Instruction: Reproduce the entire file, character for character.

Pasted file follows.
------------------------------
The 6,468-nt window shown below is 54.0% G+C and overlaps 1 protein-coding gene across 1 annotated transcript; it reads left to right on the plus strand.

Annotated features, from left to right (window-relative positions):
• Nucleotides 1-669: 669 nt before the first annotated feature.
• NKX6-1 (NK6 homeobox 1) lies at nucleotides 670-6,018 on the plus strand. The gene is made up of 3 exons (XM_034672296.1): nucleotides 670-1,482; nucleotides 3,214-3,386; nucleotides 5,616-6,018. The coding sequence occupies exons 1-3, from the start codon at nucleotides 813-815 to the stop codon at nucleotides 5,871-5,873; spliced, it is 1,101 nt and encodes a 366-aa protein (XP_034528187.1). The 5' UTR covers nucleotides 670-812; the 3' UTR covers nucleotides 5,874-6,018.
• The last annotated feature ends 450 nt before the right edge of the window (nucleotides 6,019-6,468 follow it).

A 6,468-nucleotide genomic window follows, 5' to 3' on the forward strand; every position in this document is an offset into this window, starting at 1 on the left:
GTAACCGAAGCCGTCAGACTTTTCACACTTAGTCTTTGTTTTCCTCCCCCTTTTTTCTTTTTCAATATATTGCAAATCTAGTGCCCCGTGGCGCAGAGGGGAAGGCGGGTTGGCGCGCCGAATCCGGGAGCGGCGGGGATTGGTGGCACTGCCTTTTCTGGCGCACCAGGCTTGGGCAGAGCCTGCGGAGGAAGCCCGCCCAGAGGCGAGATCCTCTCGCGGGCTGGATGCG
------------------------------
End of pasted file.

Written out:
The 6,468-nt window shown below is 54.0% G+C and overlaps 1 protein-coding gene across 1 annotated transcript; it reads left to right on the plus strand.

Annotated features, from left to right (window-relative positions):
• Nucleotides 1-669: 669 nt before the first annotated feature.
• NKX6-1 (NK6 homeobox 1) lies at nucleotides 670-6,018 on the plus strand. The gene is made up of 3 exons (XM_034672296.1): nucleotides 670-1,482; nucleotides 3,214-3,386; nucleotides 5,616-6,018. The coding sequence occupies exons 1-3, from the start codon at nucleotides 813-815 to the stop codon at nucleotides 5,871-5,873; spliced, it is 1,101 nt and encodes a 366-aa protein (XP_034528187.1). The 5' UTR covers nucleotides 670-812; the 3' UTR covers nucleotides 5,874-6,018.
• The last annotated feature ends 450 nt before the right edge of the window (nucleotides 6,019-6,468 follow it).

A 6,468-nucleotide genomic window follows, 5' to 3' on the forward strand; every position in this document is an offset into this window, starting at 1 on the left:
GTAACCGAAGCCGTCAGACTTTTCACACTTAGTCTTTGTTTTCCTCCCCCTTTTTTCTTTTTCAATATATTGCAAATCTAGTGCCCCGTGGCGCAGAGGGGAAGGCGGGTTGGCGCGCCGAATCCGGGAGCGGCGGGGATTGGTGGCACTGCCTTTTCTGGCGCACCAGGCTTGGGCAGAGCCTGCGGAGGAAGCCCGCCCAGAGGCGAGATCCTCTCGCGGGCTGGATGCG